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Bunús na Gaeilge - Basic Irish Language

There is no other way to revive Irish than for a crowd of people to spread it.
- Douglas Hyde

Note: The spellings and pronunciations used are based on Aideen's own natural use of Connemara Irish but they have been kept simple, so as to be understood where there are differences in the language.
For example, the word 'feicfidh' is used only in Connemara Irish; in Leinster, Ulster and Munster the word is 'cífidh'. There are two pronunciations; Leinster/Munster - kee-fee; Ulster - chee-fee.


The biggest problem for people whose native language is English is that the soft 't' and 'd' are in Irish, but not in English; it's difficult to 'reproduce' them in writing. Where I use 'th' and 'dh' here, they are best achieved by putting your tongue gently behind your front upper teeth."


Click here for our words & phrases Index.


Lesson 62: Food & Drink - Part 1 A-C

Our lesson this week is a bit different. We've had requests for a dictionary which is a huge undertaking and we're still wrestling with whether or not to do it. However, for the time being, we are taking one category - Food & Drink - and going ahead with an alphabetized listing of the most common and/or basic words.

This lesson goes from A to C and is not intended to be all-inclusive. Also, please note that some foods are called by a different name in Europe and the USA - zucchini, for example is the American word for what they call a courgette in Ireland. Where our resident Irish speaker/translator thinks it's relevant, she gives the European word followed by the American word - for example, aubergine/eggplant.

Phrase: Food & Drink - Part 1 A-C
Irish: Bia agus Deoch - Cuid 1 A-C
Pronunciation:
bee-ah ah-gus dkeukh - kwidj ah hayn

Word: aperitif
Irish: greadóg
Pronunciation:
grah-dhohg

Word: appetizer
Irish: géarú goile
Pronunciation:
gay-roo gwell-yeh

Word: apple
Irish: úll
Pronunciation:
ool

Word: apricot
Irish: aibreog
Pronunciation:
ah-brohg

Word: artichoke
Irish: bliosán
Pronunciation:
bliss-awn

Word: asparagus
Irish: lus súgach
Pronunciation:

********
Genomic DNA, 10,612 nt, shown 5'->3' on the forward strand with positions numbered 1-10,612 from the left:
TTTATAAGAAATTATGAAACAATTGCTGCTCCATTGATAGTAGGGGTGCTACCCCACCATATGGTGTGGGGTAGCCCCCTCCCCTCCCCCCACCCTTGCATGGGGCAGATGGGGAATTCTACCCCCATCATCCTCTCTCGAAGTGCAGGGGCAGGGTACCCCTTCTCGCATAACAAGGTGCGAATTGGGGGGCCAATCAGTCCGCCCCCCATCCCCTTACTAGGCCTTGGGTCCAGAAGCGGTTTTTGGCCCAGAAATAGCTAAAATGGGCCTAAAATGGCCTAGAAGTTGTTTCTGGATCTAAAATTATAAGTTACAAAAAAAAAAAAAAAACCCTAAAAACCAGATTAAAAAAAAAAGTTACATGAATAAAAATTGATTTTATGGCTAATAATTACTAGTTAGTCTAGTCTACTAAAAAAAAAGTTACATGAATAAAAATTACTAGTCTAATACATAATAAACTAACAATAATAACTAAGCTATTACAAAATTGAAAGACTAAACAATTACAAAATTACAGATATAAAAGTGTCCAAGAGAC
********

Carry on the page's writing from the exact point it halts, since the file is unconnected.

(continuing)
luss soo-gahkh

Word: aubergine/eggplant
Irish: ubhthoradh
Pronunciation:
uv-hur-ah

Word: avocado
Irish: piorra abhcóide
Pronunciation:
pirr-ah ahv-koh-djeh

Word: bacon
Irish: bagún
Pronunciation:
baw-goon

Word: banana
Irish: bhanana
Pronunciation:
wanana

Word: basil
Irish: basal
Pronunciation:
bahs-ahl

Word: bayleaf
Irish: duillelabhrais
Pronunciation:
dhill-ehlow(as in cow)-rish

Word: beans
Irish: pónairí
Pronunciation:
poh-nah-ree

Word: beef
Irish: mairteoil
Pronunciation:
maw-irtj-oh-il

Word: beer
Irish: beoir
Pronunciation:
be-oh-ir

Word: beetroot/beet
Irish: biatas
Pronunciation:
bee-ah-thas

Word: biscuit
Irish: briosca
Pronunciation:
briss-kah

Word: blackberries
Irish: sméara dubha
Pronunciation:
smay-rah dhoo

Phrase: black pudding
Irish: putóg dhubh
Pronunciation:
puth-ohg dhuv

Word: blancmange/pudding
Irish: bánghlóthach
Pronunciation:
bawn-ghloh-hukh

Word: blueberry
Irish: fraochán
Pronunciation:
free-khawn

Word: brandy
Irish: branda
Pronunciation:
brahn-dhah

Word: bread
Irish: arán
Pronunciation:
ah-rawn

Word: broccoli
Irish: brocailí
Pronunciation:
broccoli

Phrase: brown bread
Irish: arán donn
Pronunciation:
ah-rawn dhunn

Phrase: Brussels sprouts
irish: bachlóga Bruiséile
Pronunciation:
bahkh-lohg-ah brush-ay-leh

Word: butter
Irish: im
Pronunciation:
im

Word: cabbage
Irish: cabáiste
Pronunciation:
kahb-aw-ish-the

Word: cakes
Irish: cístí
Pronunciation:
kish-tchee

Word: carrot
Irish: cairéad
Pronunciation:
kahr-aydh

Word: cauliflower
Irish: cóilis
Pronunciation:
kohl -ish

Word: celery
Irish: soilire
Pronunciation:
sell-ih-reh

Word: cereal
Irish: gránach
Pronunciation:
graw-nukh

Word: cheese
Irish: cáis
Pronunciation:
kaw-ish

Word: cherry
Irish: sillín
Pronunciation:
sill-een

Word: chicken
Irish: sicín
Pronunciation:
shik-een

Word: chicory
Irish: siocaire
Pronunciation:
shik-ah-reh

Word: chips/fries
Irish: sceallóga
Pronunciation:
shki-ahi-oh-gah

Word: chives
Irish: síobhais
Pronunciation:
shee-vish

Word: chop (as in cut of meat)
Irish: gríscín
Pronunciation:
griss-keen

Word: chowder
Irish: seabhdar
Pronunciation:
show (as in cow)-dhahr

Word: cider
Irish: ceirtlis
Pronunciation:
kerth-lish

Word: cocktail
Irish: manglam
Pronunciation:
mahn-glahm

Word: cod
Irish: trosc
Pronunciation:
thrusk

Word: coffee
Irish: caife
Pronunciation:
kah-fay

Word: corn
Irish: arbhar
Pronunciation:
ahr-vahr

Word: cornflakes
Irish: calóga arbhair
Pronunciation:
kahl-oh-gah ahr-virr

Phrase: corn on the cob
Irish: arbhar sa dias
Pronunciation:
ahr-vahr sah djees

Phrase: cottage cheese